In correspondence around the time of the Hudson Institute conference, Mr. Broidy cited Mr. Panetta and General Wald — as well as General McChrystal — as members of Circinus’s team.
The men or their representatives say those claims were exaggerated or false.
General McChrystal acknowledged that he accompanied Mr. Broidy and his team on a trip to the Middle East, where they met with Prince Mohammed bin Zayed in the summer of 2017.
The trip came after Mr. McChrystal was offered $100,000 by Mr. Broidy, according to documents and interviews.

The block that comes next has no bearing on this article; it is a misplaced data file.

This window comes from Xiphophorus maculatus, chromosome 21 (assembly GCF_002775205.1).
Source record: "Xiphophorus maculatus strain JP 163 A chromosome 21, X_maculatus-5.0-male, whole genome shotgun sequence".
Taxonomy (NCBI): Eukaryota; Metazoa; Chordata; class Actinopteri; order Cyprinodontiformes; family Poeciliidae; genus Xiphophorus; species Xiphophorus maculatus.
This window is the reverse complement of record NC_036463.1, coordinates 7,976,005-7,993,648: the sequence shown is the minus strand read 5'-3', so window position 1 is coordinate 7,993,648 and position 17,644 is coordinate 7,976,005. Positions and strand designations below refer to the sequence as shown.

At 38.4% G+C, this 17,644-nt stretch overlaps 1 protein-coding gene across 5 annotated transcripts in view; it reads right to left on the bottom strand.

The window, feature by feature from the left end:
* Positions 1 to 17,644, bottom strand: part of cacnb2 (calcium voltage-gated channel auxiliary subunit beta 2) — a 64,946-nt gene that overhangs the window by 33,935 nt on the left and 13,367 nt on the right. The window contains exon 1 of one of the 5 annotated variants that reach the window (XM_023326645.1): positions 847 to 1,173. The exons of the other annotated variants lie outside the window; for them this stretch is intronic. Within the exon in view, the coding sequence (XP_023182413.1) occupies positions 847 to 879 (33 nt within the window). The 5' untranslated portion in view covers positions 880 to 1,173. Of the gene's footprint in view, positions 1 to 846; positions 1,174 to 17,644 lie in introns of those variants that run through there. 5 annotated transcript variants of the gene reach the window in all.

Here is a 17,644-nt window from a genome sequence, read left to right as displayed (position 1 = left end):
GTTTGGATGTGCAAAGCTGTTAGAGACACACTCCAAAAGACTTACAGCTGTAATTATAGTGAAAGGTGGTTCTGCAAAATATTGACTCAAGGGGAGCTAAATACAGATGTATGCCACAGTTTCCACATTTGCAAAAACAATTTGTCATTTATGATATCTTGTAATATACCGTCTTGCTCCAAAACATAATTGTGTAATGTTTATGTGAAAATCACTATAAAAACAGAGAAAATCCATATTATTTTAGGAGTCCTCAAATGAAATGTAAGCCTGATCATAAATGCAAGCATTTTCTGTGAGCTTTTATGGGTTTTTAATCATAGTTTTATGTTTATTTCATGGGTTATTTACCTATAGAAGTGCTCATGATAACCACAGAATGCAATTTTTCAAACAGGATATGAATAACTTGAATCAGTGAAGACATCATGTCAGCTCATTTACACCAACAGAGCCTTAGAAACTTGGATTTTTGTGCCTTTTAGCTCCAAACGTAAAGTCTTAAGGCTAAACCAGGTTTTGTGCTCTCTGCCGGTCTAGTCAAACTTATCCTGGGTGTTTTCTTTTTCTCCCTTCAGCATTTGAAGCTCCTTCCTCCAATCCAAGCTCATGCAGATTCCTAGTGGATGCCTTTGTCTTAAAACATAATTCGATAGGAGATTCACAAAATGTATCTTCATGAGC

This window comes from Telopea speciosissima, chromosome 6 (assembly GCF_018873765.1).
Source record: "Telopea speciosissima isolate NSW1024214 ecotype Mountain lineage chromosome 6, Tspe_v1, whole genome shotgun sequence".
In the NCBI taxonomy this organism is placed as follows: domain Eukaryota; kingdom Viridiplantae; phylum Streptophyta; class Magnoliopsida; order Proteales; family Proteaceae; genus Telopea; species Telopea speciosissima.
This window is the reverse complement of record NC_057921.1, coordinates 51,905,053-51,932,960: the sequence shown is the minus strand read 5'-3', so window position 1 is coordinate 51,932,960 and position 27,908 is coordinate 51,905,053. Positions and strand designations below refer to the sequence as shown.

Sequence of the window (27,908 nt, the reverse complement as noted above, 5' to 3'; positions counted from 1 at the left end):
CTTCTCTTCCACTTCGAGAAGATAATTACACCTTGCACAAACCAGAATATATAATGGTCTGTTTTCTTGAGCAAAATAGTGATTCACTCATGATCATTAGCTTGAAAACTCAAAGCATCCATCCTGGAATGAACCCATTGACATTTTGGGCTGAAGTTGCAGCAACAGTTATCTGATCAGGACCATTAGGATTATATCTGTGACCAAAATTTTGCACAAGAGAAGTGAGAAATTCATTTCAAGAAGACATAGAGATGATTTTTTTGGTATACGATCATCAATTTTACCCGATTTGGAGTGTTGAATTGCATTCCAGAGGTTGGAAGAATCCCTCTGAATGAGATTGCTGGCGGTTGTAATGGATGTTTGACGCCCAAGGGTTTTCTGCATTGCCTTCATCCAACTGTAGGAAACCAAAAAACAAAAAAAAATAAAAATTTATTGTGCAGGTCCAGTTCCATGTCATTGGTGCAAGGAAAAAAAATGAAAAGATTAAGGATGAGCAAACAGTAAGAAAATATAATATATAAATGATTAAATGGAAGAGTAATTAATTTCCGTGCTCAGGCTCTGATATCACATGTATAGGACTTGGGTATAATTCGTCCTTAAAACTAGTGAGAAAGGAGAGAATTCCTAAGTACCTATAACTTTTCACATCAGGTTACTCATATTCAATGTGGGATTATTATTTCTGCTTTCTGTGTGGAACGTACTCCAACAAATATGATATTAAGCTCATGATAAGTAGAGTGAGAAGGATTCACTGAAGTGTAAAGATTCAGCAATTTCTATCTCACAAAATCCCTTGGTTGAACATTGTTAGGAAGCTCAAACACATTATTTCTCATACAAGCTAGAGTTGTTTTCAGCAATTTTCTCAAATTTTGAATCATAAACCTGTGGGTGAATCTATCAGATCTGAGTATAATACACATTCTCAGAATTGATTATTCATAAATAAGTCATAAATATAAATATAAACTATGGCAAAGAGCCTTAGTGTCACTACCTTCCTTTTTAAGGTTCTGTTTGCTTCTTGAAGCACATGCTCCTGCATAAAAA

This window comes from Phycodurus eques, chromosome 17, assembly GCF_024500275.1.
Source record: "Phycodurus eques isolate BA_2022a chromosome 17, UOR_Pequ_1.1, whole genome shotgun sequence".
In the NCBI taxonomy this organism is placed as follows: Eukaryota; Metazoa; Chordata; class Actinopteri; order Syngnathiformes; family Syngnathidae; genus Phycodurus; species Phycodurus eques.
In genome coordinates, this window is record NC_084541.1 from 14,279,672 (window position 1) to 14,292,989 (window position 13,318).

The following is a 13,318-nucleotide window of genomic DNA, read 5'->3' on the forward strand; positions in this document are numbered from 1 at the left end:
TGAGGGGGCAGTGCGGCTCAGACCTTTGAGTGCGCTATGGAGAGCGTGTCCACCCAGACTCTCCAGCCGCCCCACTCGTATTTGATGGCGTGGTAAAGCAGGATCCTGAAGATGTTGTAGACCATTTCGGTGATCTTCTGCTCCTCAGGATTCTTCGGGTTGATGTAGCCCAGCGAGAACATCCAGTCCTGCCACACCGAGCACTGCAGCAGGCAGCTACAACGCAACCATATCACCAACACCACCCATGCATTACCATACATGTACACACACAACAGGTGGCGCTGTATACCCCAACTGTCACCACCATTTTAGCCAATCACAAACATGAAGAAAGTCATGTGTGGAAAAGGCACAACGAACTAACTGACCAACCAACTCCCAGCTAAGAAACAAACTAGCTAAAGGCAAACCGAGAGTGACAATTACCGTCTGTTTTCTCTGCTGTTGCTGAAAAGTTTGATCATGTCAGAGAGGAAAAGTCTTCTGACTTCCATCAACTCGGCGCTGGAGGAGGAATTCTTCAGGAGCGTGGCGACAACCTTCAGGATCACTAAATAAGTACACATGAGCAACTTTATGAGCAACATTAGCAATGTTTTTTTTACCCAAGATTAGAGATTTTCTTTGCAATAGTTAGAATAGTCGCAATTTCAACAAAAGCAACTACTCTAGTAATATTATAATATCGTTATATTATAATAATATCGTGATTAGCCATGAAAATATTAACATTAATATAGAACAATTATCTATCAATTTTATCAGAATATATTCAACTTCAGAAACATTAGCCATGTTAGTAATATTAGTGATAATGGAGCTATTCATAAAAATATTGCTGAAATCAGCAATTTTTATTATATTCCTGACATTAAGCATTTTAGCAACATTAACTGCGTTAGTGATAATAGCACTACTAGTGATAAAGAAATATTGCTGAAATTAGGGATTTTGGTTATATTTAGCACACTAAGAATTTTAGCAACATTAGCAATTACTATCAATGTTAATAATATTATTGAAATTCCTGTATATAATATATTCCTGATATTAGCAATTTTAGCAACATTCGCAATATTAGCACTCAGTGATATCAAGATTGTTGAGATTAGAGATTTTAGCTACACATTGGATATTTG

When Mr. Broidy later dropped the general’s name in the Oval Office, Mr. Trump interjected to say that “he thinks highly of General McChrystal,” according to Mr. Broidy’s readout.
Mr. McChrystal said he accompanied Mr. Broidy to the United Arab Emirates because it seemed as if his company was pursuing worthwhile work. But he said he declined a subsequent offer for a leadership role in the company because “it didn’t fit into my time or my interests to do any more.”
Mr. Panetta’s office said he “is not and has never been involved in” Mr. Broidy’s business.
General Wald said he turned down Mr. Broidy’s invitation to join Circinus because he felt the company’s work was “mercenary,” and because of concerns about Mr. Broidy.
“Broidy is playing for both political and financial reasons,” he said, “and it’s hard to figure out which one he is interested in mostly.”